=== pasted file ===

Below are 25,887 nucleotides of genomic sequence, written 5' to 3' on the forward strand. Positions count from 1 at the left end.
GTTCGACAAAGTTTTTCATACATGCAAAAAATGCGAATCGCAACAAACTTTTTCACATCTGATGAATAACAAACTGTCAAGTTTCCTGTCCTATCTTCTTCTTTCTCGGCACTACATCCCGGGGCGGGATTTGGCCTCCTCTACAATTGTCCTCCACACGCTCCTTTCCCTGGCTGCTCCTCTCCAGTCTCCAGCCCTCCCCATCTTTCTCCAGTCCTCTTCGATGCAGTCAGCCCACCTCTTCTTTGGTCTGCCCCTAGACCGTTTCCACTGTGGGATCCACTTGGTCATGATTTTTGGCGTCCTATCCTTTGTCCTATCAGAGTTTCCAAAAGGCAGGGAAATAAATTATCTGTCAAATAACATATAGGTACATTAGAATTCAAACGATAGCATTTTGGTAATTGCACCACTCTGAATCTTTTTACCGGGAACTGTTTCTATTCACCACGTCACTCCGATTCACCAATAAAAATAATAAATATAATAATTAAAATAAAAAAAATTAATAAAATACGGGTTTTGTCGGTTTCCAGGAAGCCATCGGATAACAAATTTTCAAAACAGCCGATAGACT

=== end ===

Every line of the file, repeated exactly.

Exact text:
Below are 25,887 nucleotides of genomic sequence, written 5' to 3' on the forward strand. Positions count from 1 at the left end.
GTTCGACAAAGTTTTTCATACATGCAAAAAATGCGAATCGCAACAAACTTTTTCACATCTGATGAATAACAAACTGTCAAGTTTCCTGTCCTATCTTCTTCTTTCTCGGCACTACATCCCGGGGCGGGATTTGGCCTCCTCTACAATTGTCCTCCACACGCTCCTTTCCCTGGCTGCTCCTCTCCAGTCTCCAGCCCTCCCCATCTTTCTCCAGTCCTCTTCGATGCAGTCAGCCCACCTCTTCTTTGGTCTGCCCCTAGACCGTTTCCACTGTGGGATCCACTTGGTCATGATTTTTGGCGTCCTATCCTTTGTCCTATCAGAGTTTCCAAAAGGCAGGGAAATAAATTATCTGTCAAATAACATATAGGTACATTAGAATTCAAACGATAGCATTTTGGTAATTGCACCACTCTGAATCTTTTTACCGGGAACTGTTTCTATTCACCACGTCACTCCGATTCACCAATAAAAATAATAAATATAATAATTAAAATAAAAAAAATTAATAAAATACGGGTTTTGTCGGTTTCCAGGAAGCCATCGGATAACAAATTTTCAAAACAGCCGATAGACT